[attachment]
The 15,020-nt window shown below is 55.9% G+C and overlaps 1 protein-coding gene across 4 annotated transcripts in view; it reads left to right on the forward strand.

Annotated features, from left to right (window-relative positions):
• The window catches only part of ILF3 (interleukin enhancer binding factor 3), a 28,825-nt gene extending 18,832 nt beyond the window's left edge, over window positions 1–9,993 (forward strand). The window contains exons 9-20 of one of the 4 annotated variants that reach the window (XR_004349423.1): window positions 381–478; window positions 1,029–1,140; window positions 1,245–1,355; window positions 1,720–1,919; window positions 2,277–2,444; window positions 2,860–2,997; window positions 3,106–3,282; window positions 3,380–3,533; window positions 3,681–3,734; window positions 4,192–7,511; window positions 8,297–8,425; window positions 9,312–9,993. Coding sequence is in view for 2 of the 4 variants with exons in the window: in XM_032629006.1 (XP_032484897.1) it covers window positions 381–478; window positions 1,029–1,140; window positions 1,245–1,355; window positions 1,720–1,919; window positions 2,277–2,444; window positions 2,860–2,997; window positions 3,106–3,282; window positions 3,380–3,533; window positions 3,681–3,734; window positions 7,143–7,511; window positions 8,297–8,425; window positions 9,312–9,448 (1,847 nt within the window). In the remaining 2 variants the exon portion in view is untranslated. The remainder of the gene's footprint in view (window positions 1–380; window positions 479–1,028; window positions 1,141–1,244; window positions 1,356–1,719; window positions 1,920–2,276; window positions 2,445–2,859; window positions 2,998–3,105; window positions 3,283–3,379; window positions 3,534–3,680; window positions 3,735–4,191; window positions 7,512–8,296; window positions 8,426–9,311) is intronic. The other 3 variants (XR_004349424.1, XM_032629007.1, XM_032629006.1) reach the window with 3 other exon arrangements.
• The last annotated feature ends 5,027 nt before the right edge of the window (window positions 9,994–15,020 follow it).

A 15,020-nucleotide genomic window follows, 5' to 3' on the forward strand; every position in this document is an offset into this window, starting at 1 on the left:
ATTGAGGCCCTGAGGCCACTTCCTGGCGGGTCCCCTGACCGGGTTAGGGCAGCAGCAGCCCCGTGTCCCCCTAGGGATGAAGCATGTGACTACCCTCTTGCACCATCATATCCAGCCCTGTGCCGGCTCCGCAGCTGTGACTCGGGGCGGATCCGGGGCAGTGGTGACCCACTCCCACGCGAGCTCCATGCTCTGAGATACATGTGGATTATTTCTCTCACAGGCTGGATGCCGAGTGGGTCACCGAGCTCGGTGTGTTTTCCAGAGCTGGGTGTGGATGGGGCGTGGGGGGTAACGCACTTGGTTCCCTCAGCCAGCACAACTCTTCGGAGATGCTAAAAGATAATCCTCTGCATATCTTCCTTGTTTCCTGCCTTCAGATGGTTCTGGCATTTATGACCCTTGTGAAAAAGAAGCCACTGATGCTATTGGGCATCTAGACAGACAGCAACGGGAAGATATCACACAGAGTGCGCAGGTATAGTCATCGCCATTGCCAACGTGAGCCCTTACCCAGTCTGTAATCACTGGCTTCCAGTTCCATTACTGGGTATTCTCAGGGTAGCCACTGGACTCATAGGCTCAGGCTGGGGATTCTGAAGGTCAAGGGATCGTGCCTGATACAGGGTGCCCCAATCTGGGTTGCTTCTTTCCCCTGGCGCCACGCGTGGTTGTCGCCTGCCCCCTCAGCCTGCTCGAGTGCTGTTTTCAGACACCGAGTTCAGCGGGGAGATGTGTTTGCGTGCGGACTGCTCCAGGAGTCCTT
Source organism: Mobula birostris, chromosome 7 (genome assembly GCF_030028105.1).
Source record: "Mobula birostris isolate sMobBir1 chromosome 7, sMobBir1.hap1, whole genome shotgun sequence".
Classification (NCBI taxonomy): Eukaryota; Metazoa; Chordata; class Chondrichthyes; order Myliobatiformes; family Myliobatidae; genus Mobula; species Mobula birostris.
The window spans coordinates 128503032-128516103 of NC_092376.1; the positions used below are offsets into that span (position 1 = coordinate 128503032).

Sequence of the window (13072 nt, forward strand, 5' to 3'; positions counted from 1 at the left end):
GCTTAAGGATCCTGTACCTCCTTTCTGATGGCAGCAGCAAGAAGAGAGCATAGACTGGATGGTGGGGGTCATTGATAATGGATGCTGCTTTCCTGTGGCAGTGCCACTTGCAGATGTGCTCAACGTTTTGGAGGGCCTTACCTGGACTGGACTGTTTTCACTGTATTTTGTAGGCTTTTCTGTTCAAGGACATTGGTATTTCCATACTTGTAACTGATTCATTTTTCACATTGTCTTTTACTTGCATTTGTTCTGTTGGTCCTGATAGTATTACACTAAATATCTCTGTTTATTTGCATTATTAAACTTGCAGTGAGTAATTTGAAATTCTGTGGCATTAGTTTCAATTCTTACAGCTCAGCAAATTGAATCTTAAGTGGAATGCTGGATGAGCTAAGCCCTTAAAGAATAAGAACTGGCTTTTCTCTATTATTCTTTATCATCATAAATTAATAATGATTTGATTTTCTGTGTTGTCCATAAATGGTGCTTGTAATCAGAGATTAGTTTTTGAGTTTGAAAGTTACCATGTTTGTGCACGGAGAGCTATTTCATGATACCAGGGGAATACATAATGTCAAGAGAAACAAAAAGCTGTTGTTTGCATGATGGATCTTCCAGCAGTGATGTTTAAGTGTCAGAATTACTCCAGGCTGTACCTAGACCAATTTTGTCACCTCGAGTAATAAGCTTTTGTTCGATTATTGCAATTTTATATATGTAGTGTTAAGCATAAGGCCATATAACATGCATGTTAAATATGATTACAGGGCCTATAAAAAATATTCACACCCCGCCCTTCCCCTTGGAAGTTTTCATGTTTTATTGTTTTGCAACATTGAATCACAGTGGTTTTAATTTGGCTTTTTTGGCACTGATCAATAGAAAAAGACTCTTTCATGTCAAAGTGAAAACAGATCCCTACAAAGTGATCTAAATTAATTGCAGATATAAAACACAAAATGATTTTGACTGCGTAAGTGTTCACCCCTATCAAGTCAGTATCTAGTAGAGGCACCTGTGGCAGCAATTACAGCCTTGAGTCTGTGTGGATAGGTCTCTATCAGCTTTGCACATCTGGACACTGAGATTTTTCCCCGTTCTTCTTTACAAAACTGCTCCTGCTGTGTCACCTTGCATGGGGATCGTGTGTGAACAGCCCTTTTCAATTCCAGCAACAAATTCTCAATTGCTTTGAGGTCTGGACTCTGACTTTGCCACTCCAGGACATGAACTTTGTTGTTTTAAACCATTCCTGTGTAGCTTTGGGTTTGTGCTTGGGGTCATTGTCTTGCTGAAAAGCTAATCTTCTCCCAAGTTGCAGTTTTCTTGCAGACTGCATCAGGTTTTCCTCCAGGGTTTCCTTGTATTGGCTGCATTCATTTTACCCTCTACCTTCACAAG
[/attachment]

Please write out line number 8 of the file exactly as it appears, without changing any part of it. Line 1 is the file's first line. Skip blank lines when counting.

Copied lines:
Source record: "Mobula birostris isolate sMobBir1 chromosome 7, sMobBir1.hap1, whole genome shotgun sequence".